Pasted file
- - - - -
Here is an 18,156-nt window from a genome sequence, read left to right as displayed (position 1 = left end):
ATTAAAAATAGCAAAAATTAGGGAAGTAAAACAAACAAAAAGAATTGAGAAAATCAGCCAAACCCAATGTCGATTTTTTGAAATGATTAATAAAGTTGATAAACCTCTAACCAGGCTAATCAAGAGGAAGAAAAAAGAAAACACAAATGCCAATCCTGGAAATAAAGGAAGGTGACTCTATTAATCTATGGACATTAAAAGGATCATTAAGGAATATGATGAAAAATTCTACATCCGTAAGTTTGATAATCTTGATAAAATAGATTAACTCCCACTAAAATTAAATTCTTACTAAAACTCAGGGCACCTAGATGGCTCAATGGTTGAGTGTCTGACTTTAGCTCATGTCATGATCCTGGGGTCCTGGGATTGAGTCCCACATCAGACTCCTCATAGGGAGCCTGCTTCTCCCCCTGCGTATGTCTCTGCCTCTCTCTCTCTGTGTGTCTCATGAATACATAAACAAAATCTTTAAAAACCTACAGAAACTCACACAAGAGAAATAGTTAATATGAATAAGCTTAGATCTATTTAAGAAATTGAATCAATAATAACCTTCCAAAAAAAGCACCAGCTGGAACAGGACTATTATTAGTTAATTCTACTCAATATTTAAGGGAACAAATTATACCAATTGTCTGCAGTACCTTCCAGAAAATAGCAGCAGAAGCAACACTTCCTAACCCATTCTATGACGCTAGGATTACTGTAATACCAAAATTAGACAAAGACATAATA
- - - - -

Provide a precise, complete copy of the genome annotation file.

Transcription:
Here is an 18,156-nt window from a genome sequence, read left to right as displayed (position 1 = left end):
ATTAAAAATAGCAAAAATTAGGGAAGTAAAACAAACAAAAAGAATTGAGAAAATCAGCCAAACCCAATGTCGATTTTTTGAAATGATTAATAAAGTTGATAAACCTCTAACCAGGCTAATCAAGAGGAAGAAAAAAGAAAACACAAATGCCAATCCTGGAAATAAAGGAAGGTGACTCTATTAATCTATGGACATTAAAAGGATCATTAAGGAATATGATGAAAAATTCTACATCCGTAAGTTTGATAATCTTGATAAAATAGATTAACTCCCACTAAAATTAAATTCTTACTAAAACTCAGGGCACCTAGATGGCTCAATGGTTGAGTGTCTGACTTTAGCTCATGTCATGATCCTGGGGTCCTGGGATTGAGTCCCACATCAGACTCCTCATAGGGAGCCTGCTTCTCCCCCTGCGTATGTCTCTGCCTCTCTCTCTCTGTGTGTCTCATGAATACATAAACAAAATCTTTAAAAACCTACAGAAACTCACACAAGAGAAATAGTTAATATGAATAAGCTTAGATCTATTTAAGAAATTGAATCAATAATAACCTTCCAAAAAAAGCACCAGCTGGAACAGGACTATTATTAGTTAATTCTACTCAATATTTAAGGGAACAAATTATACCAATTGTCTGCAGTACCTTCCAGAAAATAGCAGCAGAAGCAACACTTCCTAACCCATTCTATGACGCTAGGATTACTGTAATACCAAAATTAGACAAAGACATAATA